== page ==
Part of this self learning journey is because I am trying to start a journal aimed at criminologists where you can submit software packages. Similar to the Journal of Open Source Software or the Journal of Statistical Software, etc. For submission to there I want people to have documentation for functions, and really that necessitates having a nice package (whether in R or python or whatever). So I can’t tell people you need to make a package if I don’t do that myself!

The software papers are not a thing yet (I would call it a soft launch at this point), but I have been bugging folks about submitting papers to get a dry run of the process. If you have something you would like to submit, feel free to get in touch and we can get you set up.

Similarities between crime and health insurance data

One of the things I was mildly worried about when making the jump to the private sector was that the knowledge I had built up from my work in crime analysis over the years would not be transferable. I had basically 10+ year experience working with crime data (directly as a crime analyst at Troy, or when I was a research analyst at the Finn Institute, or when I was doing other collaborations with PDs).

PDs all basically have a similar records management set up. Typical tables are CAD, incident reports, arrests, charges, etc. PDs will have somewhat different fields – but the way they all related to each other are very similar.

Because the company I work for now aggregates health insurance claims from multiple insurance agencies it is a bit more complicated, but there are similarities between how people analyze health insurance claims that in broad strokes are similar to issues with crime data. Below are my musings on that front.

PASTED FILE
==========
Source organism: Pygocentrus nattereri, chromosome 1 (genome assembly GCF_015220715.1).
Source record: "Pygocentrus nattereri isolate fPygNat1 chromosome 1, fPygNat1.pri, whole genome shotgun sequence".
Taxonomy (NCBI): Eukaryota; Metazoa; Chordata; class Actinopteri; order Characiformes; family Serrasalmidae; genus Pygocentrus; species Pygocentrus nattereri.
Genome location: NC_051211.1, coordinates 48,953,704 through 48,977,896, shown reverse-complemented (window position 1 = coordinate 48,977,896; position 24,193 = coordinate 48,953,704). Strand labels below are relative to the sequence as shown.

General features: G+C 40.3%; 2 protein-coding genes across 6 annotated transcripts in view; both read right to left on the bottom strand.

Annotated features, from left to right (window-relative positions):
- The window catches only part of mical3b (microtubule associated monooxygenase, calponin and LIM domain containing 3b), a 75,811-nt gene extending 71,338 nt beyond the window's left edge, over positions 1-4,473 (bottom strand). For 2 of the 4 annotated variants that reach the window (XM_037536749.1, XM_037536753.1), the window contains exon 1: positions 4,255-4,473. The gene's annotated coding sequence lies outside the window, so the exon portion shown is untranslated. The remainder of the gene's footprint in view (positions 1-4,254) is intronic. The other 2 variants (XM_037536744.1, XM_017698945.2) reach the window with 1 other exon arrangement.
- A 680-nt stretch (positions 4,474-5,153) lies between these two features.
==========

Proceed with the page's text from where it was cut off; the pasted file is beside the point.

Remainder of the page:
Classifying Events: UCR vs DRG

Historically the predominate way in which people classify what type of crime occurs in a particular incident is via the Uniform Crime Report (UCR) hierarchy. Imagine a crime incident in which someone breaks into a house (burglary), and then also assaults the individual within the home (aggravated assault). When we count these crimes for reporting purposes, we typically take ‘the top charge’, and analyze the event strictly as an assault.

Inpatient health insurance claims (when someone goes to a hospital) have a somewhat unifying classification, Diagnostic Related Groupings, DRG for short. Unlike UCR for general crime reporting though, these are used to bill insurance claims. The idea being that instead of itemizing your hospital bill, insurance companies broadly compensate according to the DRG. This purportedly discourages tacking on extra medical procedures, although brings with it some other problems instead (see the later section in this post on discretion).